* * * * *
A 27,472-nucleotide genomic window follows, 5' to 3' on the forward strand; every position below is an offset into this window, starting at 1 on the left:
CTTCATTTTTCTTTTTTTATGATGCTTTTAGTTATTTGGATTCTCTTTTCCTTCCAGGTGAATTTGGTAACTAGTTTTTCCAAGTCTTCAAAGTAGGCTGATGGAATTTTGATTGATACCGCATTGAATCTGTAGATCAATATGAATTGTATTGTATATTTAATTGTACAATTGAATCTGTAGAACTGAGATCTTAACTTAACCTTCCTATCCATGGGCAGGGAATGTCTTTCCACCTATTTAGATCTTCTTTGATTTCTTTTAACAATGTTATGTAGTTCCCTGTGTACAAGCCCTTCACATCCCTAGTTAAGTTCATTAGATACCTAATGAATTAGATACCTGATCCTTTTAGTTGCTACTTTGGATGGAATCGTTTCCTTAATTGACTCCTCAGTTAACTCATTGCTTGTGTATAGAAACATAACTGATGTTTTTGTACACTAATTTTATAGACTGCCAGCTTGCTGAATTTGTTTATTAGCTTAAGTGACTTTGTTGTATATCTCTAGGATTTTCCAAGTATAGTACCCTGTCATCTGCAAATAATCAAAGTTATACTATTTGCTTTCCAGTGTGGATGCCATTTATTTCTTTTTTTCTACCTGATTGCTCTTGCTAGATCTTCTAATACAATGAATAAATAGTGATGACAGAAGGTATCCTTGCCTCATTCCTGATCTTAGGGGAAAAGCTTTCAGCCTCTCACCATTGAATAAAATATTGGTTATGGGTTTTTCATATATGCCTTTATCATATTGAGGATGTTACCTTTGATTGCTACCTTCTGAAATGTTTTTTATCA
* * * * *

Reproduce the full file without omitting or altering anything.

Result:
A 27,472-nucleotide genomic window follows, 5' to 3' on the forward strand; every position below is an offset into this window, starting at 1 on the left:
CTTCATTTTTCTTTTTTTATGATGCTTTTAGTTATTTGGATTCTCTTTTCCTTCCAGGTGAATTTGGTAACTAGTTTTTCCAAGTCTTCAAAGTAGGCTGATGGAATTTTGATTGATACCGCATTGAATCTGTAGATCAATATGAATTGTATTGTATATTTAATTGTACAATTGAATCTGTAGAACTGAGATCTTAACTTAACCTTCCTATCCATGGGCAGGGAATGTCTTTCCACCTATTTAGATCTTCTTTGATTTCTTTTAACAATGTTATGTAGTTCCCTGTGTACAAGCCCTTCACATCCCTAGTTAAGTTCATTAGATACCTAATGAATTAGATACCTGATCCTTTTAGTTGCTACTTTGGATGGAATCGTTTCCTTAATTGACTCCTCAGTTAACTCATTGCTTGTGTATAGAAACATAACTGATGTTTTTGTACACTAATTTTATAGACTGCCAGCTTGCTGAATTTGTTTATTAGCTTAAGTGACTTTGTTGTATATCTCTAGGATTTTCCAAGTATAGTACCCTGTCATCTGCAAATAATCAAAGTTATACTATTTGCTTTCCAGTGTGGATGCCATTTATTTCTTTTTTTCTACCTGATTGCTCTTGCTAGATCTTCTAATACAATGAATAAATAGTGATGACAGAAGGTATCCTTGCCTCATTCCTGATCTTAGGGGAAAAGCTTTCAGCCTCTCACCATTGAATAAAATATTGGTTATGGGTTTTTCATATATGCCTTTATCATATTGAGGATGTTACCTTTGATTGCTACCTTCTGAAATGTTTTTTATCA